When the new City Market opened, customers were dismayed to discover that the beer they’d grown used to seeing on grocery shelves was no longer available. And when restaurateurs began to consider the complex, they were similarly surprised to learn that it might be unusually difficult to procure a liquor license there.
That’s because the property backs up to — and was originally carved out of — agricultural land owned by Colorado Rocky Mountain School (CRMS). And municipal ordinances — pulled directly from state law — prohibit liquor sales within 500 feet of a school property line.
Developer Briston Peterson approached the Town with a solution: measure the distance from the nearest school building instead. That’s how Ordinance 15 ended up before trustees on Nov. 10, with staff recommending approval.
But it proved less than a slam dunk. The item attracted extensive public comment on both sides. One frequently cited document was a letter from CRMS Finance Director Joe White. While the school did not directly oppose the proposal as the land is leased to local ranchers, it does occasionally use the property for its ranch program and could conceivably construct anything from athletic fields to employee housing to greenhouses on it in the future.
“Our hope and expectation is that administrative decisions, licensing and land use on adjacent parcels will not result in limiting future use by CRMS of its land to advance its educational mission,” he wrote.
And while that didn’t appear to be an issue, the flip side meant that the school could conceivably end up constructing a dorm just over the fence from an established liquor store, with no recourse for the Town to rectify the situation.
The opposition pointed out that the developers should have been aware of the restrictions from the beginning, with several local liquor store owners complaining about the double standard.
“Business owners in Carbondale have all lived with this law and adjusted our business decisions accordingly for years,” noted Sopris Liquor & Wine’s Kiko Peña. “All we hear from the Town is ‘stick together; support small business. Don’t turn your back on us now just because corporate America is staring you down.”
Most of the ire was focused on City Market, with fewer concerns expressed about either competition or potential underage sales from restaurants.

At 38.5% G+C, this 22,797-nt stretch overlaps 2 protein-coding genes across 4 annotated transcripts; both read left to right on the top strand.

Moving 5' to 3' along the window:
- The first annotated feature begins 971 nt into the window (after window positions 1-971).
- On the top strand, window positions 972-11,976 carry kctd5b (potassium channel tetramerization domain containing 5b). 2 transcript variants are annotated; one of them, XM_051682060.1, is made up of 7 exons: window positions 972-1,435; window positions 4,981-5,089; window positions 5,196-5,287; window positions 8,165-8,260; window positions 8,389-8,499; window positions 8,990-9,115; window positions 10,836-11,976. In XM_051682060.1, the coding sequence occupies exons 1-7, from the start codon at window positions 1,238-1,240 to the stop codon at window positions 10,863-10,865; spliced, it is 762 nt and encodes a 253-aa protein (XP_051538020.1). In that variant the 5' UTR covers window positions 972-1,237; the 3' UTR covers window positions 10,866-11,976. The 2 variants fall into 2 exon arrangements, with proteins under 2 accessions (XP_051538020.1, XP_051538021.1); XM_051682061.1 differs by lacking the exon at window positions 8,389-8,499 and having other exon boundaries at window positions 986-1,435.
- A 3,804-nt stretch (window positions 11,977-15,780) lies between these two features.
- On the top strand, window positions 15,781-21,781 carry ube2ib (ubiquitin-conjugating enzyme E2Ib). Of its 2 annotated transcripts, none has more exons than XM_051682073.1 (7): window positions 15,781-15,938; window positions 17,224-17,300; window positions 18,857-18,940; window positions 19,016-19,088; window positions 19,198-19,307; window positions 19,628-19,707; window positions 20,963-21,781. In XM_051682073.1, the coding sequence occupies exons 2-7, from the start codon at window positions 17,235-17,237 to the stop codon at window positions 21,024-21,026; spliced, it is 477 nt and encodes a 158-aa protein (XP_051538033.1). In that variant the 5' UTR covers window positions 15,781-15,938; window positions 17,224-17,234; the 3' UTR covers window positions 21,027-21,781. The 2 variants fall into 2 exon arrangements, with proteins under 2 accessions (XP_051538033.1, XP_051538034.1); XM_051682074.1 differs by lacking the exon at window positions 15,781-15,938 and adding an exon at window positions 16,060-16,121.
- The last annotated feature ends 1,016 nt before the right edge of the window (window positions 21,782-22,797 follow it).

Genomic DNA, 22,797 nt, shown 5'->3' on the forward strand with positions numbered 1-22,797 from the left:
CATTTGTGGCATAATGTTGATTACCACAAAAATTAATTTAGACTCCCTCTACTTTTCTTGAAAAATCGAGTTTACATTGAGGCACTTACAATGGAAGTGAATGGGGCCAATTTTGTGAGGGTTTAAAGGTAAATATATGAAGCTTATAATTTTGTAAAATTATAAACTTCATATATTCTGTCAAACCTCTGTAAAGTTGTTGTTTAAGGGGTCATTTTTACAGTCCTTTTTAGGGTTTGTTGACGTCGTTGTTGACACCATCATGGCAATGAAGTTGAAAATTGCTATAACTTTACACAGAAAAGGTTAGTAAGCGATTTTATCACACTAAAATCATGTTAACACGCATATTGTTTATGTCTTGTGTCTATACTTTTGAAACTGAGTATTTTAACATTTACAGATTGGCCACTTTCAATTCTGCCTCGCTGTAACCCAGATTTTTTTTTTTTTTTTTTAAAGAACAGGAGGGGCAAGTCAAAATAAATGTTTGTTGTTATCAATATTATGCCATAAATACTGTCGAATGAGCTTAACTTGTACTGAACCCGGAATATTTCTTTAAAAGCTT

Kevin Jones said he was looking at expanding New York Pizza into the complex, noting that Carbondale is “a vibrant community and a place I’d like to join.”
But, Michael Zhang of Ming’s pointed out, what’s the motive to move if it handicaps the business?
“I don’t want to be one of the few restaurants in Carbondale without a liquor license,” he said.
With the discussion well over its allotted time, trustee Luis Yllanes considered the issue too complex to resolve that night and pushed to have it tabled for another meeting.
While the rest of the board was amenable to that, they did take the opportunity to address some of the public comments first.
“I think you should call it like it is — you don’t want City Market to sell beer,” Erica Sparhawk asserted. “I’m kinda surprised by the doomsday language that all of a sudden our youth are going to be walking around with bottles of booze.”
Ben Bohmfalk agreed.
“This location’s relationship to that school property just has no chance of causing any harm in that way,” he said. “It doesn’t seem like it’s a discussion about proximity to the school, it seems like it’s a discussion of threats to local businesses. I feel like that’s really a very separate concern.”
For her part, Heather Henry questions staff’s assertion that the issue required a town-wide ordinance rather than simply being handled on a case-by-case basis. Staff were instructed to conduct more research on that topic, as well as exemptions granted elsewhere — such as near Glenwood Springs High School — and the topic was slated for the Dec. 8 meeting.
In other action, trustees…
- Continued the Eastwood 133 public hearing to Nov. 24.
- Moved forward with plans to buy out the contract for part of the Third Street Center’s solar array — a roughly nine-year payback investment — while simultaneously selling the Town’s share of a solar garden to Holy Cross. Town Manager Jay Harrington characterized the back-to-back agenda items as symptoms of changing economic realities around solar, while Trustee Ben Bohmfalk seemed pleased that it all penciled financially, albeit in different funds.
- Discussed implementation of the Climate Action Plan with the Energy Board.